Restoration of the pillars of POW Camp 202
By Historic Greeley, Inc
For 60 years this last vestige of the WWII prisoner of war camp West of Greeley stood only a few feet from the side of the road. In the early 2000s when the gatepost bases were threatened by the expansion of Highway 34, Historic Greeley rallied local government and private groups to move the masonry bases to a nearby highway pull-out and designate them to the Greeley Historic Register.
So it’s ironic that, in this more protected location, one was severely damaged in December 2018 when a driver fell asleep at the wheel on Highway 34 and collided with the Eastern-most pillar. The driver was unharmed, but the pillar wasn’t so lucky. Following the accident, Historic Greeley applied for and was awarded funds through an emergency grant from the State Historical Fund (SHF) to repair the damaged base. The first step in the restoration process according to the SHF guidelines will be a mortar analysis of the existing mortar so that the restoration can match the materials originally used to maintain the historical integrity of the pillars. All repairs will be done to SHF guidelines. Colorado Department of Transportation, now the owner of the monuments, will be asked to add protective barriers around the site to protect them from further accidents. A mason is slated to begin repairs in May, or at least when overnight temperatures reach a consistent 30 degrees.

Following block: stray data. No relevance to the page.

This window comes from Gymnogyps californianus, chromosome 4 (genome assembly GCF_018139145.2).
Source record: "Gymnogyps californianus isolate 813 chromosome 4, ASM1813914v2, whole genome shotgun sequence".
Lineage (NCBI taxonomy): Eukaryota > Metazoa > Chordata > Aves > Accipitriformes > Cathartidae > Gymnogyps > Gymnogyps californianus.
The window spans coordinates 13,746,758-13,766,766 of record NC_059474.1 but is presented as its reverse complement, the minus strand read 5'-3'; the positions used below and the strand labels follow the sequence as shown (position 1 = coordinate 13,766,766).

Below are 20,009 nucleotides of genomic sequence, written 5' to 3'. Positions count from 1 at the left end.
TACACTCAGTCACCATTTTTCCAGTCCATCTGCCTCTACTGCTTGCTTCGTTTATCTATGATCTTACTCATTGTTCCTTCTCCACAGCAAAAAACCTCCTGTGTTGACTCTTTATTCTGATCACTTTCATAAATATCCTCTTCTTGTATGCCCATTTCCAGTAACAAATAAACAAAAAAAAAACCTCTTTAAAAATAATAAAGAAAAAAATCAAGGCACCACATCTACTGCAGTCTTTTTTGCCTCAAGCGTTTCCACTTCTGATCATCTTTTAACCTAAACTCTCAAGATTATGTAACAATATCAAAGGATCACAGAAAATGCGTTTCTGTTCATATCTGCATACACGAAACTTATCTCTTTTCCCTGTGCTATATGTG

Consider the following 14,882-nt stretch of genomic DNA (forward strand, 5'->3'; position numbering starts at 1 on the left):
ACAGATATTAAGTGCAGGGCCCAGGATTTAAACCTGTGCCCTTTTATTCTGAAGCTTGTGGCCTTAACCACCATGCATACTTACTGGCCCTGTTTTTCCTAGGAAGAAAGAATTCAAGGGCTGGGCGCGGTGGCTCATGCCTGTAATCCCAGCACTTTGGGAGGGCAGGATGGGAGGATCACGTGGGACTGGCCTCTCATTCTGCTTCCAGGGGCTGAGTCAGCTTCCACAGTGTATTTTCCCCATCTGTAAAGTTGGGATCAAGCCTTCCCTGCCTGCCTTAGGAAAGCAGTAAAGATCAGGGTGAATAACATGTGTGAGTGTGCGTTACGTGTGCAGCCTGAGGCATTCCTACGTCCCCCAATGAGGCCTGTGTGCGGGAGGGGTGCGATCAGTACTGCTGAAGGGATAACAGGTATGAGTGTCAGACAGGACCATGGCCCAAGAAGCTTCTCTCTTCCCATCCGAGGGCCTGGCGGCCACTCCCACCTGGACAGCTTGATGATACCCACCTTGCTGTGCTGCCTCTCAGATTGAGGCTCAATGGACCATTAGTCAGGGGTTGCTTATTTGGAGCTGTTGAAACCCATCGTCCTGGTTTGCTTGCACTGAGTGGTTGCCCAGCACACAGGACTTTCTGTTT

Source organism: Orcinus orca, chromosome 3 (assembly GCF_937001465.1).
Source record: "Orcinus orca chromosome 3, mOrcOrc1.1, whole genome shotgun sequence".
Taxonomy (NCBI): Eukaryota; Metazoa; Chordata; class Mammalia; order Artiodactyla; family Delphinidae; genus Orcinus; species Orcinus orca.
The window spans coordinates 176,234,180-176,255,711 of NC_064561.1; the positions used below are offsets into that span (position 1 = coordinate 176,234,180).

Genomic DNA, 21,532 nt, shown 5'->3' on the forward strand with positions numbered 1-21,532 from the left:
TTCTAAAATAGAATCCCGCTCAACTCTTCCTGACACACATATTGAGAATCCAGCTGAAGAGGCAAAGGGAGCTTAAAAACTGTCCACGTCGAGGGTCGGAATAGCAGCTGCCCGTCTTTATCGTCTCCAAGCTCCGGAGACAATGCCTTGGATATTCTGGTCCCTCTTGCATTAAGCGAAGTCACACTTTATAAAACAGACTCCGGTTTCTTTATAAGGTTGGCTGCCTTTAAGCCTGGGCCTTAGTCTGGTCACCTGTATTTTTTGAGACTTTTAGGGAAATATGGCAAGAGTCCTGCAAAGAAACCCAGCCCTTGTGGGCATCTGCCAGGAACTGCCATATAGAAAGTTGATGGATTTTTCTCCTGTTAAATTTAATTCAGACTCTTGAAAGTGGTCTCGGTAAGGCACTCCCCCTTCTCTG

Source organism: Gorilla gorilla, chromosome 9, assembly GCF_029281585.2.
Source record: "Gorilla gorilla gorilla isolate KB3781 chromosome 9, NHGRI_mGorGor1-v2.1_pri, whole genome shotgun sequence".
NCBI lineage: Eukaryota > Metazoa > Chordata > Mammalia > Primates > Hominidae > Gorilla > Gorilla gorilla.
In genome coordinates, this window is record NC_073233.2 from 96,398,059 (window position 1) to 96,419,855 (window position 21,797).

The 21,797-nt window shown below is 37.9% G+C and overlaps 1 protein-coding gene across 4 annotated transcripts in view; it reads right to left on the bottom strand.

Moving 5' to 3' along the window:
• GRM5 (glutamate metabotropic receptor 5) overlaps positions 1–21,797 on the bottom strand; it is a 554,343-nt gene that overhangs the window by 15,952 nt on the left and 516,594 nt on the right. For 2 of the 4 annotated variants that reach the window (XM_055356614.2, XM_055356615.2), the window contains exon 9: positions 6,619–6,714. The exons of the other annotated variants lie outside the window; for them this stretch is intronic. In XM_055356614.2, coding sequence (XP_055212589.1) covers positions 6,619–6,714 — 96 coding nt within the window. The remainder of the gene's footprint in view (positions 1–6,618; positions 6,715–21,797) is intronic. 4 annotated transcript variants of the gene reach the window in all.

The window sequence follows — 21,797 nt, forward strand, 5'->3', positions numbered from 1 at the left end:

The Greeley City Council voted 7-0 at its meeting on April 2 to accept the recommendations of City staff and the Historic Preservation Commission to update the existing local ordinance. City staff proposed changes to the preservation code several months ago, most of them designed to streamline processes with the City’s current development code.
Members of the community contributed comments to the issue at a public meeting in February, and two groups, including Historic Greeley, submitted letters to the City Council. The local realtors’ association expressed concerns surrounding private property rights, preservation supporters spoke in support of the code, and Council voted to support the minor procedural changes proposed by staff but leave unchanged the majority of the existing ordinance.